I’ve got a problem and it’s with my former employer Michael Arrington. It’s not a personal problem at all, it’s just that he’s not making sense when it comes to his little Firefox Tablet he’s trying to build. Oh, and be warned – the page is bogged down by a gazillion comments, which brings me to my main point:
Michael Arrington owns a blog network, not a hardware distribution company. I have no doubt in my mind that the man is gifted enough to create a piece of a hardware that’s related to the Internet somehow. My main issue is that TechCrunch thinks its little Firefox Tablet can be manufactured for around $200. Wait a second, did I say $200? Oh right, that’s what was originally said and then changed to $300 later on. So already the price dispute is becoming bullshit.
If the price for the tablet exceeds $400, it’s a pointless effort. You can scoop up an Eee PC, Dell E Mini or iPhone for cheaper and they’ll all do a lot more than just browse Firefox. I know you love web apps Michael, but take a breather for a second and think about all of this.
You claim you want a touchscreen and a built-in webcam all for ~$300? Ridiculous. I assume you’re trying to profit off this – after all, why else would you even go for it? After browsing around, I found 12-inch touchscreens online for around $300. I realize that buying in bulk could lower that, but you’re forgetting the guts of this thing: CPU, RAM, and your 4GB SSD you requested. Bro, for $300, you are not getting this. I don’t care if you go as open-source as possible. There is just no way in hell TechCrunch is going to produce a touchscreen Internet browser to run web applications for $200 $300.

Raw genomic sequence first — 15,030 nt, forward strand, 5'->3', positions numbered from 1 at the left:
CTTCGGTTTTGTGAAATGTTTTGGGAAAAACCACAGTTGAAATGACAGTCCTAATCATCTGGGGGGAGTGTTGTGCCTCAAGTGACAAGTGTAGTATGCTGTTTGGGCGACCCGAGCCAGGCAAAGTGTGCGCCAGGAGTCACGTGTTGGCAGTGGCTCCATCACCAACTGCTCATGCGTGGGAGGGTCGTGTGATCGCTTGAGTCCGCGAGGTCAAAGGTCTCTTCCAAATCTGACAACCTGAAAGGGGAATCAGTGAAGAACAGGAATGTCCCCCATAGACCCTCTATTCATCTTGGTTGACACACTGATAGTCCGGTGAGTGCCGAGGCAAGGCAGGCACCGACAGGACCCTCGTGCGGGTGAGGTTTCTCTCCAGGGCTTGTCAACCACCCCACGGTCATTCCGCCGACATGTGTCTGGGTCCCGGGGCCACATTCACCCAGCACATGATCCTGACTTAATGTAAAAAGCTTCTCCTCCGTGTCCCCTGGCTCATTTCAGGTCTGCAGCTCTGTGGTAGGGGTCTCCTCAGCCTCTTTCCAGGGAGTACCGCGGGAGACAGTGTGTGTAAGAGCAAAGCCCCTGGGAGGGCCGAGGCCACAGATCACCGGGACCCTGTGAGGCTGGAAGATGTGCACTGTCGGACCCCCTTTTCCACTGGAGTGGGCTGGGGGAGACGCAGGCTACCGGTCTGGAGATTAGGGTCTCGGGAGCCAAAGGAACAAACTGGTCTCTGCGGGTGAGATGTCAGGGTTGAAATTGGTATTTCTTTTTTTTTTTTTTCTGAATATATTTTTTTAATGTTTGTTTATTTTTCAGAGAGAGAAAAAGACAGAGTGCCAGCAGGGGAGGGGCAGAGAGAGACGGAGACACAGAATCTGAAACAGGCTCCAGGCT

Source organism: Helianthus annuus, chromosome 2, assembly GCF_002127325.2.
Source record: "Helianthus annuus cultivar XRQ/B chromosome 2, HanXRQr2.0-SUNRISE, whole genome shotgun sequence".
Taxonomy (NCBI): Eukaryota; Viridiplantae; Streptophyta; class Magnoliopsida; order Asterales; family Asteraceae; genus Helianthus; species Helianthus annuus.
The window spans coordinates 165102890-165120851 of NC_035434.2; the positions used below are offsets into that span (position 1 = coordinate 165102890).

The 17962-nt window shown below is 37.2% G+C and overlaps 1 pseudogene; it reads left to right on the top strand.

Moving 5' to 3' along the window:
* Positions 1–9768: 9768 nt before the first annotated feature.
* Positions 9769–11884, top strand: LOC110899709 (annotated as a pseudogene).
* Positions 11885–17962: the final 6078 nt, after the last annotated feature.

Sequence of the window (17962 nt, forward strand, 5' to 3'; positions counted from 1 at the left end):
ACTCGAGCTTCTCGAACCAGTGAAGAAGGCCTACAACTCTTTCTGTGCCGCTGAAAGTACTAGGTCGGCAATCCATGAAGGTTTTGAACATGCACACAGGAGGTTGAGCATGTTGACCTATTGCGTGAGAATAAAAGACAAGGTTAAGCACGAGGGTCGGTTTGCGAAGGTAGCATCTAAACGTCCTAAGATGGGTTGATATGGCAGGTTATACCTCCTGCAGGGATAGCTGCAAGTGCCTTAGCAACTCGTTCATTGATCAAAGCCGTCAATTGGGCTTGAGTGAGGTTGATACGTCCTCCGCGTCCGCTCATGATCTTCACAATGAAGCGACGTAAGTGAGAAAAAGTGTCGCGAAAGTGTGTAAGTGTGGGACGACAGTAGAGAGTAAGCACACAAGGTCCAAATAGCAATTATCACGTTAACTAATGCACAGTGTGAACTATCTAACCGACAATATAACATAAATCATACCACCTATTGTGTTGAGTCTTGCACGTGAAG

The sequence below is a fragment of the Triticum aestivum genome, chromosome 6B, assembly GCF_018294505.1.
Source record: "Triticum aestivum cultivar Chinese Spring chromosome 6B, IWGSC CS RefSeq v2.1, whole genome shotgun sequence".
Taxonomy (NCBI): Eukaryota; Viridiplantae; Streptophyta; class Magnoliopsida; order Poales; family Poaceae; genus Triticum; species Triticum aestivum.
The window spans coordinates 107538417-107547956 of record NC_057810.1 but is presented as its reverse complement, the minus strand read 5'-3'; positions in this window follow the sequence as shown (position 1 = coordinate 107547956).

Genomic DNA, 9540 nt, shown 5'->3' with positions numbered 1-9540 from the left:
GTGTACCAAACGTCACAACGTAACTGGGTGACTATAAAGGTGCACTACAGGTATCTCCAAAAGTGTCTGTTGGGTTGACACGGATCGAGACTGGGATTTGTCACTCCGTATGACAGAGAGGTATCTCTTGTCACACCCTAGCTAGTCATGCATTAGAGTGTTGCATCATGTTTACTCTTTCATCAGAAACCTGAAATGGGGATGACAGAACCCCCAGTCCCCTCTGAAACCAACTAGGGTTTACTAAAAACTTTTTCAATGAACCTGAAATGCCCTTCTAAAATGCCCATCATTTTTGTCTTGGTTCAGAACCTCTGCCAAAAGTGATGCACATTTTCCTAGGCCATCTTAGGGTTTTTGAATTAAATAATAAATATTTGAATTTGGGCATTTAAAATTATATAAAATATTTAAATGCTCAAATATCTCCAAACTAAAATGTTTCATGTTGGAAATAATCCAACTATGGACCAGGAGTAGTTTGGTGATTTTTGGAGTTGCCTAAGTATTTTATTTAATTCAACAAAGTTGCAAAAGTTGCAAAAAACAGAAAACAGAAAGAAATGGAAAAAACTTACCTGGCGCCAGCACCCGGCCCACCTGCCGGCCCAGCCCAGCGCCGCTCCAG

The specs he’s asking for, specifically, are:
Here?s the basic idea: The machine is as thin as possible, runs low end hardware and has a single button for powering it on and off, headphone jacks, a built in camera for video, low end speakers, and a microphone. It will have Wifi, maybe one USB port, a built in battery, half a Gigabyte of RAM, a 4-Gigabyte solid state hard drive. Data input is primarily through an iPhone-like touch screen keyboard. It runs on linux and Firefox. It would be great to have it be built entirely on open source hardware, but including Skype for VOIP and video calls may be a nice touch, too.
Don’t forget the competition from existing Internet tablets like the Nokia N800, Michael.x
Finally, you ask your readers for help in building it. When your product is finished and goes to market, how will these people be fairly compensated for their work? That’s what I really want to know. I could go on and on for hours about this but I think I’ve summed up the flaws in Arrington’s idea quite nicely. Hey, if he succeeds in pulling it all off and shoving it in my face, more power to him. I’d buy a $200 Firefox Tablet.